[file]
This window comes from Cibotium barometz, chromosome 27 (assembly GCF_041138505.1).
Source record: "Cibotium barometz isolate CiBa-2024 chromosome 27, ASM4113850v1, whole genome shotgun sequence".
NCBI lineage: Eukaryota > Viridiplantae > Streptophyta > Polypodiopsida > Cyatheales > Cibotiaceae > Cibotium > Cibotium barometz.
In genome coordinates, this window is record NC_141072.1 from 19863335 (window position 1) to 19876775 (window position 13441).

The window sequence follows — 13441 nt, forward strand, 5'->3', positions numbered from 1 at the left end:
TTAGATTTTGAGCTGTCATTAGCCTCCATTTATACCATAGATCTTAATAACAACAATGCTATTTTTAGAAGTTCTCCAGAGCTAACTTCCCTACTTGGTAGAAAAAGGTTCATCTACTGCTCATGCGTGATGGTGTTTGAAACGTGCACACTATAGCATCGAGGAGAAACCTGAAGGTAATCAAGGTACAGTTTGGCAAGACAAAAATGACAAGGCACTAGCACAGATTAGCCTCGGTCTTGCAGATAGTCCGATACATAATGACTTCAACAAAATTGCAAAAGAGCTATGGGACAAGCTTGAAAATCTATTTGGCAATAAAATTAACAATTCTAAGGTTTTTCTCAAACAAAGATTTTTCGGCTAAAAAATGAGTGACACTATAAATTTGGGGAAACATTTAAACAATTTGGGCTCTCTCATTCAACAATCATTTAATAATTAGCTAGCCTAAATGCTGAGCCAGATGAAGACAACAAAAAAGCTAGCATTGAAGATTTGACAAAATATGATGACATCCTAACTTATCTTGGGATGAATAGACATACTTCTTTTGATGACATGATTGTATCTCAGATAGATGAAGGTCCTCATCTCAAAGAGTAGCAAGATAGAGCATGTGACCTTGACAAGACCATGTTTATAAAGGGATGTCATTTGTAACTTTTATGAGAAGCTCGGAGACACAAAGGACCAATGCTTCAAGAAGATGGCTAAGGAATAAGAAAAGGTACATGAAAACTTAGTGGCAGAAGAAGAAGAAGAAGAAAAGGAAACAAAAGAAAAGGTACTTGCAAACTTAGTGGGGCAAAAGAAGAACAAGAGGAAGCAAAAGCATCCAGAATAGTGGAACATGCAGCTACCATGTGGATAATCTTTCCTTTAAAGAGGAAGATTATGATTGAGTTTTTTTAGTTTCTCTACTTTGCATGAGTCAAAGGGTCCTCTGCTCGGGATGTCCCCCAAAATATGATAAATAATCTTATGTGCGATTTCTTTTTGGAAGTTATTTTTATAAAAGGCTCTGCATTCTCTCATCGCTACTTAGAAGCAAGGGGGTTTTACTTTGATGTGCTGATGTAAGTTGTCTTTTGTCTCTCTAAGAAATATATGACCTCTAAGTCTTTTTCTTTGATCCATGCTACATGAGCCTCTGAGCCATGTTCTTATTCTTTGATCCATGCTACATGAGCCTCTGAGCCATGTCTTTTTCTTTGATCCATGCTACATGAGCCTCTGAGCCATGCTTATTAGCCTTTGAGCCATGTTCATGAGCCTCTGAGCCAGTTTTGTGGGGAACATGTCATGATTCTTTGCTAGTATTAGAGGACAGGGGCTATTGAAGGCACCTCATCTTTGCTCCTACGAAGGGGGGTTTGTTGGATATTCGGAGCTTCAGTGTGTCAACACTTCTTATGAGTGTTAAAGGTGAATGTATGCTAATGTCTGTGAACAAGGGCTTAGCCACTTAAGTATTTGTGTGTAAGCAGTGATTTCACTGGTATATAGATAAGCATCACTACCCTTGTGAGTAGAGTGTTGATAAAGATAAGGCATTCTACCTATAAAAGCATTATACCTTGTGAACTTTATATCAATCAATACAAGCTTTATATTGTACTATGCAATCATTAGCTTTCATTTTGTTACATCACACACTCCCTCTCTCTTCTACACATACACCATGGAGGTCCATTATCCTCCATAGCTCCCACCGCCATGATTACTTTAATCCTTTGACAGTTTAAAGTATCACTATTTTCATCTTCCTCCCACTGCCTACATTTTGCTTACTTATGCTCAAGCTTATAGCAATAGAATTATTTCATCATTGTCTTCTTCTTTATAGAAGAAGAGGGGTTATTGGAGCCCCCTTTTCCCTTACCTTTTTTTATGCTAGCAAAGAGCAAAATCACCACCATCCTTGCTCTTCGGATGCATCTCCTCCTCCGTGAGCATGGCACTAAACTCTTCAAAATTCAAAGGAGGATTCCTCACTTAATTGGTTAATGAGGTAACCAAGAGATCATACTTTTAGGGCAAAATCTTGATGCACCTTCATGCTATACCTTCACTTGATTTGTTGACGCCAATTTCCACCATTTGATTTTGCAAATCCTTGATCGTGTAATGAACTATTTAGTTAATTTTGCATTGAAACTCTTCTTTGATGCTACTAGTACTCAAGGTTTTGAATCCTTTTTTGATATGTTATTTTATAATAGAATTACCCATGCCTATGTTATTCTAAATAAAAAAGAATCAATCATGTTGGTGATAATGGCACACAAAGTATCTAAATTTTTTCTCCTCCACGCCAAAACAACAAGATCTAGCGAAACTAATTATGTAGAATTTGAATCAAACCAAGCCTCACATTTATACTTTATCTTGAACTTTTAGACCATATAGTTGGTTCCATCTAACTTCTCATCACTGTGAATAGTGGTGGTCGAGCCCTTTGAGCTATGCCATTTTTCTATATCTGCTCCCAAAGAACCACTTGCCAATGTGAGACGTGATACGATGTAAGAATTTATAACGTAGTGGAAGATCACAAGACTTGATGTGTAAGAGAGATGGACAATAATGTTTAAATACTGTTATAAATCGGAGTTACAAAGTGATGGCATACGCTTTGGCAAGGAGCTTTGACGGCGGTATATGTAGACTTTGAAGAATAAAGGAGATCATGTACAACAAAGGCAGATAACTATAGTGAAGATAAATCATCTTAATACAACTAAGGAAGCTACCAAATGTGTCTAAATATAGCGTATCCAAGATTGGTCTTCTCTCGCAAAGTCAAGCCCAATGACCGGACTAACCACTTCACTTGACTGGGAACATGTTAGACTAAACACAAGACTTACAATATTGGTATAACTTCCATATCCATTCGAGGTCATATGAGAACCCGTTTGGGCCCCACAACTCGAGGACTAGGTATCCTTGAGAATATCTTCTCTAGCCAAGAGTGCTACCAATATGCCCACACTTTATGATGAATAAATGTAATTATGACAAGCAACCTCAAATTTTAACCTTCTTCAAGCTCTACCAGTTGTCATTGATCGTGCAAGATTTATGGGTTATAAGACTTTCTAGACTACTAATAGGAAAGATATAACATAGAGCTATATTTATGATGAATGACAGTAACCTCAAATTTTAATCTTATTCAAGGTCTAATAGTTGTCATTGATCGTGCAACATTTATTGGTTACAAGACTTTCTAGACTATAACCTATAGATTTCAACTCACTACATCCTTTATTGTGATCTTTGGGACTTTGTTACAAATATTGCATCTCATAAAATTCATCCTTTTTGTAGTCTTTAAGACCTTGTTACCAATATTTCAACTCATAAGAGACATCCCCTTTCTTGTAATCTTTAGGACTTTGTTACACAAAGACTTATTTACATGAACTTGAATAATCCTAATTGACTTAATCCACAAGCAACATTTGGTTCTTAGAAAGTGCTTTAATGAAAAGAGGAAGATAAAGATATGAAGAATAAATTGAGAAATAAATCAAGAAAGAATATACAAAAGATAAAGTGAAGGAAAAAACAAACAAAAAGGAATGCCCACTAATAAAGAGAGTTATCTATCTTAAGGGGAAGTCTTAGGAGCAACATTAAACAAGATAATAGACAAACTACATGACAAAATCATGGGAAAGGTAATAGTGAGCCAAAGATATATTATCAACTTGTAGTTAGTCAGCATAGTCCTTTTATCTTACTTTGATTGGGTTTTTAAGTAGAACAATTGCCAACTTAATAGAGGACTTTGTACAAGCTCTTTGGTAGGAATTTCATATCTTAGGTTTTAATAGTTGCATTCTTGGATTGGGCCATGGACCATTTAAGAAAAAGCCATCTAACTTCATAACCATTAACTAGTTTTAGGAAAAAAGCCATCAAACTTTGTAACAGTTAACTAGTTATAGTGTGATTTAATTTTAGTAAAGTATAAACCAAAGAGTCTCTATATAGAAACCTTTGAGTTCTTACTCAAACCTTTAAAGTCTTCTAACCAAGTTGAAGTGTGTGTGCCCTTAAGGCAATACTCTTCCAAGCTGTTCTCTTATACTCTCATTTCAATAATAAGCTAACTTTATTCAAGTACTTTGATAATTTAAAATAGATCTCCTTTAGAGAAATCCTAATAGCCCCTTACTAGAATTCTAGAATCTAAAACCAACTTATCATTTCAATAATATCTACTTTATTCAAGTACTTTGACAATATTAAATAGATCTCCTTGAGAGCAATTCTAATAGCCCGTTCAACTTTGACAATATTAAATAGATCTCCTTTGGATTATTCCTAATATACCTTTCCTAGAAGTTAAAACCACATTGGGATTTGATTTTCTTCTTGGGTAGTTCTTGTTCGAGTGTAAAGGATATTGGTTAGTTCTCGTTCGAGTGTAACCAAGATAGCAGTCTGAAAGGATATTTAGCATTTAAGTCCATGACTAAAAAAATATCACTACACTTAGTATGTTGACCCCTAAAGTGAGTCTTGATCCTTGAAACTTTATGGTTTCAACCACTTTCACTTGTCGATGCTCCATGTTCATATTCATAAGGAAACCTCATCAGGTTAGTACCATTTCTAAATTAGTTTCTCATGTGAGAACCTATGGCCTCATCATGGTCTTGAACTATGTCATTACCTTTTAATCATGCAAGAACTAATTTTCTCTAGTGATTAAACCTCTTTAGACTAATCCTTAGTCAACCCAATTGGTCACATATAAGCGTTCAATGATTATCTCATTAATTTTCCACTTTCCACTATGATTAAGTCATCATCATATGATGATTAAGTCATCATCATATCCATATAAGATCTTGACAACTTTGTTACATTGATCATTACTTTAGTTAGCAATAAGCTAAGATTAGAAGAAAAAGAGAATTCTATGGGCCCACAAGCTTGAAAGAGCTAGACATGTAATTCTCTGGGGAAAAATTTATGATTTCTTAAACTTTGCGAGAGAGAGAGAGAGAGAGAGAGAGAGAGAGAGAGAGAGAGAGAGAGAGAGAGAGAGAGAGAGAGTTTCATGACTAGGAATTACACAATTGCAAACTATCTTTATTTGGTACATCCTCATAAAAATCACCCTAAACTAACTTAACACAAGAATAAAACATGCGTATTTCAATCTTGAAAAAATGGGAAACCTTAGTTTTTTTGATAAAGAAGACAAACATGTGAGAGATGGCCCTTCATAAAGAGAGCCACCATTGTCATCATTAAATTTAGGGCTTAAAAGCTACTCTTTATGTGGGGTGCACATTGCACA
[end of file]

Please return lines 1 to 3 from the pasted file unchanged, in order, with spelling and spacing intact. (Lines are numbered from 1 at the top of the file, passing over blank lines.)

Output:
This window comes from Cibotium barometz, chromosome 27 (assembly GCF_041138505.1).
Source record: "Cibotium barometz isolate CiBa-2024 chromosome 27, ASM4113850v1, whole genome shotgun sequence".
NCBI lineage: Eukaryota > Viridiplantae > Streptophyta > Polypodiopsida > Cyatheales > Cibotiaceae > Cibotium > Cibotium barometz.